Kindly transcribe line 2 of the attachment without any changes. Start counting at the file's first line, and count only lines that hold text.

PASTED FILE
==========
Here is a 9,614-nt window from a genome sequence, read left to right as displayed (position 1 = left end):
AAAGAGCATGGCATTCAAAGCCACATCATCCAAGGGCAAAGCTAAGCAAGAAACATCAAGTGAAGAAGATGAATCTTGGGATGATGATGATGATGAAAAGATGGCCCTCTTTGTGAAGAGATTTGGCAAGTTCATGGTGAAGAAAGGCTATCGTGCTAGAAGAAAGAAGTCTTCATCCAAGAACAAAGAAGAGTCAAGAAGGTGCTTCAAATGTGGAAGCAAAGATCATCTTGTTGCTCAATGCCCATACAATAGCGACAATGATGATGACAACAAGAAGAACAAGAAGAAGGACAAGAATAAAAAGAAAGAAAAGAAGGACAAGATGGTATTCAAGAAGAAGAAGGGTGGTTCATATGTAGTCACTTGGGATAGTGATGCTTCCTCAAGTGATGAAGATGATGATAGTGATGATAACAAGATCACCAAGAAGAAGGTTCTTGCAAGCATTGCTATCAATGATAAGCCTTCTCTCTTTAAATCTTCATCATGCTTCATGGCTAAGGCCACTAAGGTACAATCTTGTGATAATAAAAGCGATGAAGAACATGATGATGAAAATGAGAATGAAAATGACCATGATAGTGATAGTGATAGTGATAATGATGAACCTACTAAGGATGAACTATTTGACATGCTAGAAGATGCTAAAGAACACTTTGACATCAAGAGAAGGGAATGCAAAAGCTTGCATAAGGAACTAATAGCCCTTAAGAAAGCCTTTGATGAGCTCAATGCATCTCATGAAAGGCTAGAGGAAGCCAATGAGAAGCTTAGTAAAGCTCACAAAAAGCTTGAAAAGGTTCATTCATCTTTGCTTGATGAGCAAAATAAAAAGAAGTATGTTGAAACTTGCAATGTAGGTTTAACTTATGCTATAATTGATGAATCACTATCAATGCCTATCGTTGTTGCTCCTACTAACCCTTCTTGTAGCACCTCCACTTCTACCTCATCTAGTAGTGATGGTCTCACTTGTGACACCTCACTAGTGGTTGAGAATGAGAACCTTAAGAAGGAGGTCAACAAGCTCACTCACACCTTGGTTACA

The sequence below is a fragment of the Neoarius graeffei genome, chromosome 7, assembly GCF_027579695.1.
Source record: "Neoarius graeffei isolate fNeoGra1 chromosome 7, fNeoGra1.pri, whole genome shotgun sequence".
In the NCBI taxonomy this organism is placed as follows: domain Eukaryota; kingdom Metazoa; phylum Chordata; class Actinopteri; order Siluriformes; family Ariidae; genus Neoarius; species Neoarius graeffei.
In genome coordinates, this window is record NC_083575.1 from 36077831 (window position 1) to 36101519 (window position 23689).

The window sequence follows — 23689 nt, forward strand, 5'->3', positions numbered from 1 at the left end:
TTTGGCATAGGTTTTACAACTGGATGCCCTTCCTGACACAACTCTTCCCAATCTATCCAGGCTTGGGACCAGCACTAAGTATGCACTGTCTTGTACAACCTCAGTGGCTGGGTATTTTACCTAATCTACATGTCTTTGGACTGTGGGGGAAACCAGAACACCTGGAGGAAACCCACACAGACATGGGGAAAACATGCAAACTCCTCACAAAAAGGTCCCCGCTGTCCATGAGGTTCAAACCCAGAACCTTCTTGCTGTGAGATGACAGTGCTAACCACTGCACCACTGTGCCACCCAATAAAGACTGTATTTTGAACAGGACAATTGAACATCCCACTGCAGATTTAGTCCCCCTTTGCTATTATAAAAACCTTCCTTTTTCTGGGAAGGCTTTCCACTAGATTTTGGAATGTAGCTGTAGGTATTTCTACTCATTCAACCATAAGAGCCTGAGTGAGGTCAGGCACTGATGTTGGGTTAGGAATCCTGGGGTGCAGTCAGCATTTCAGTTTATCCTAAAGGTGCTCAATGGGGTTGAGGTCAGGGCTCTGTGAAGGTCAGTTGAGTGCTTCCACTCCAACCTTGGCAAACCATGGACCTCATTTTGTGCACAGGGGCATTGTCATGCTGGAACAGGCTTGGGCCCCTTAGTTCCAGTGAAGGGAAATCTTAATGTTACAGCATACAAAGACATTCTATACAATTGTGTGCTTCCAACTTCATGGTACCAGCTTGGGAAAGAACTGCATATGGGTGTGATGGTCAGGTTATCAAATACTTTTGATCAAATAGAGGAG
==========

AAAGAGCATGGCATTCAAAGCCACATCATCCAAGGGCAAAGCTAAGCAAGAAACATCAAGTGAAGAAGATGAATCTTGGGATGATGATGATGATGAAAAGATGGCCCTCTTTGTGAAGAGATTTGGCAAGTTCATGGTGAAGAAAGGCTATCGTGCTAGAAGAAAGAAGTCTTCATCCAAGAACAAAGAAGAGTCAAGAAGGTGCTTCAAATGTGGAAGCAAAGATCATCTTGTTGCTCAATGCCCATACAATAGCGACAATGATGATGACAACAAGAAGAACAAGAAGAAGGACAAGAATAAAAAGAAAGAAAAGAAGGACAAGATGGTATTCAAGAAGAAGAAGGGTGGTTCATATGTAGTCACTTGGGATAGTGATGCTTCCTCAAGTGATGAAGATGATGATAGTGATGATAACAAGATCACCAAGAAGAAGGTTCTTGCAAGCATTGCTATCAATGATAAGCCTTCTCTCTTTAAATCTTCATCATGCTTCATGGCTAAGGCCACTAAGGTACAATCTTGTGATAATAAAAGCGATGAAGAACATGATGATGAAAATGAGAATGAAAATGACCATGATAGTGATAGTGATAGTGATAATGATGAACCTACTAAGGATGAACTATTTGACATGCTAGAAGATGCTAAAGAACACTTTGACATCAAGAGAAGGGAATGCAAAAGCTTGCATAAGGAACTAATAGCCCTTAAGAAAGCCTTTGATGAGCTCAATGCATCTCATGAAAGGCTAGAGGAAGCCAATGAGAAGCTTAGTAAAGCTCACAAAAAGCTTGAAAAGGTTCATTCATCTTTGCTTGATGAGCAAAATAAAAAGAAGTATGTTGAAACTTGCAATGTAGGTTTAACTTATGCTATAATTGATGAATCACTATCAATGCCTATCGTTGTTGCTCCTACTAACCCTTCTTGTAGCACCTCCACTTCTACCTCATCTAGTAGTGATGGTCTCACTTGTGACACCTCACTAGTGGTTGAGAATGAGAACCTTAAGAAGGAGGTCAACAAGCTCACTCACACCTTGGTTACA